Referring to FIG. 11, there is illustrated in further detail the phase sensing circuitry 104 of FIG. 9. The active electrode voltage is applied to terminal 200 and coupled to the positive terminal of a comparator 202 via a capacitor 204 and a voltage divider comprising resistors 206 and 208. The reference voltage Vr applied to the negative terminal of comparator 202 is such as to provide a substantially square wave signal at the output of comparator 202, the frequency and phase of which corresponds to that of the active voltage applied to terminal 200 where this square wave signal is applied to an input of a demodulator 210 which may be an analog transmission gate such as a Motorola MC 1596.
Applied to the second input of the demodulator is the sensed shield current which corresponds to the voltage across resistor 116 of FIG. 10 at terminal 212. The output of the demodulator is applied to an RC circuit comprising resistor 214 and capacitor 216 where the output of the RC network is applied to the negative input of a comparator 218. Applied to the positive input of the comparator is reference voltage VR, which may be adjusted to correspond to approximately 100 ma of shield current in phase with the active voltage. Thus, in an arcing situation (corresponding to damaged installation or the like), the shield current will be in phase with the active voltage, as discussed above, whereby the voltage across capacitor 216 will exceed the reference voltage VR to thus switch the output of converter 218 from high to low.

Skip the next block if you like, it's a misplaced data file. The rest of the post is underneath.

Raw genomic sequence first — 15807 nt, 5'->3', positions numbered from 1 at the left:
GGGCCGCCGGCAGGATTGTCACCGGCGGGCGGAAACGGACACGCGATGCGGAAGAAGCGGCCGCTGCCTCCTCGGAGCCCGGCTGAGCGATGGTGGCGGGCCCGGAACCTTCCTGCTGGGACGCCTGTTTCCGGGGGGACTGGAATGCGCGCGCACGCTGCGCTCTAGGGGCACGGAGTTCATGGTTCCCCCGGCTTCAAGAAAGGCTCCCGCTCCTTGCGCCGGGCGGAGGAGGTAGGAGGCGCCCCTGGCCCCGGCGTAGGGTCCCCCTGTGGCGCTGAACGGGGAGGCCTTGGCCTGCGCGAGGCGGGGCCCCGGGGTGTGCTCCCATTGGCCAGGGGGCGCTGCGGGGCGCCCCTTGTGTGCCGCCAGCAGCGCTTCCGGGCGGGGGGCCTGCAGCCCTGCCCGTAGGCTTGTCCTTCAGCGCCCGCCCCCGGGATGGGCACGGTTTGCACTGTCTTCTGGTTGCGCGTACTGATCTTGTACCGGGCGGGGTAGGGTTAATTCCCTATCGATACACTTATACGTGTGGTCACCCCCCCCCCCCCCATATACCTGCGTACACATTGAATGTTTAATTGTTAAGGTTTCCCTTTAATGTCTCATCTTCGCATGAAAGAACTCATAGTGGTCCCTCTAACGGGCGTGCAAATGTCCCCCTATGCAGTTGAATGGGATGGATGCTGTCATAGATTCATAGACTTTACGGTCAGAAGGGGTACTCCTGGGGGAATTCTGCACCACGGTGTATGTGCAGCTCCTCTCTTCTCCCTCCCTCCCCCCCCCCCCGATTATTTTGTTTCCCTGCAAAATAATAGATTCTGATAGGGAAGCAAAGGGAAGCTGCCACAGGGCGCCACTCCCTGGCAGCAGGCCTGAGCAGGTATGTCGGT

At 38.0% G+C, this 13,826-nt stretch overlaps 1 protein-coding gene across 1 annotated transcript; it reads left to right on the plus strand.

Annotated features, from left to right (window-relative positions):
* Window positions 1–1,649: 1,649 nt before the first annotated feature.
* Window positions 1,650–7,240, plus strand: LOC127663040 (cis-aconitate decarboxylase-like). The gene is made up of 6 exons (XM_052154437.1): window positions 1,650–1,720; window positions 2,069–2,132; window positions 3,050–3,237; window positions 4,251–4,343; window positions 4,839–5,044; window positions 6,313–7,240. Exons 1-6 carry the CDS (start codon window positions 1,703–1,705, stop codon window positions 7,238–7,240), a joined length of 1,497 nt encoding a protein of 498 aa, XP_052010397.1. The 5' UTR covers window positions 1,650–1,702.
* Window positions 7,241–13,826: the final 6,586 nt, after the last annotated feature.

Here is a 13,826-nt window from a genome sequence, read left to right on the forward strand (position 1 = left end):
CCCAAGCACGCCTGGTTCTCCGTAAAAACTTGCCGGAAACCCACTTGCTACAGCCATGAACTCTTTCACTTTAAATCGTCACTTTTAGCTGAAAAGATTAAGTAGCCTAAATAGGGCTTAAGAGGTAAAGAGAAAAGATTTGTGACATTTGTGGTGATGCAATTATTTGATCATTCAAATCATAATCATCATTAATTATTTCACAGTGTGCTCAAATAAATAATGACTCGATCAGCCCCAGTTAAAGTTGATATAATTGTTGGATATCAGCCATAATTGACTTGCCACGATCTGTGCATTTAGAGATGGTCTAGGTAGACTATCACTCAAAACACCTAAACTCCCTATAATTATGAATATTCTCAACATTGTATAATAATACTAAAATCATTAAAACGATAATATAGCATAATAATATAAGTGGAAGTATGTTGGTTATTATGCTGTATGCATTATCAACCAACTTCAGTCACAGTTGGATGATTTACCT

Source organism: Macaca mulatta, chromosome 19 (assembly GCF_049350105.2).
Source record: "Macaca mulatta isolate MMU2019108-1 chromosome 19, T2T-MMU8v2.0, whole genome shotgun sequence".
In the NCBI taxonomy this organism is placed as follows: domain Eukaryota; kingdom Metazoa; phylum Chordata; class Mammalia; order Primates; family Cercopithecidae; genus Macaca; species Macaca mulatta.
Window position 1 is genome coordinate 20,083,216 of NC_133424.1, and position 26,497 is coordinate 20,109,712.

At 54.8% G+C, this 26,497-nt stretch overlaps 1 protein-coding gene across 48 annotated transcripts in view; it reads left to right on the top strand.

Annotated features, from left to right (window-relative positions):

Assuming the phase sensing circuitry 104 is employed rather than the spectral sensing circuitry 106, the switching of the output of comparator 218 from high to low would deactuate AND circuit 132 to open relay 100 whereby the generator would be deactivated and an alert condition would be applied from the output of OR circuit 144 to appropriate indicators 94.
Referring to FIG. 12, the shield/ground voltage sensor 87 is illustrated in further detail where the voltage at terminal 220 is the voltage on shield 20, as indicated in FIG. 9. This voltage is applied through a voltage divider comprising resistors 222 and 224 to the negative input of a comparator 226. The resistor 222 is preferably rated to withstand the high voltage which may occur on the shield if the monitor circuitry 32 is not connected to the return electrode whereby, as discussed above with respect to FIG. 9, the voltage on the shield will approach the full active voltage. Connected to the positive input of comparator 226 is a reference voltage Vb where Vb in a typical application corresponds to 100 to 300 volts on shield 20. That is, the voltage Vb may be approximately 0.5 to 1.5 volts.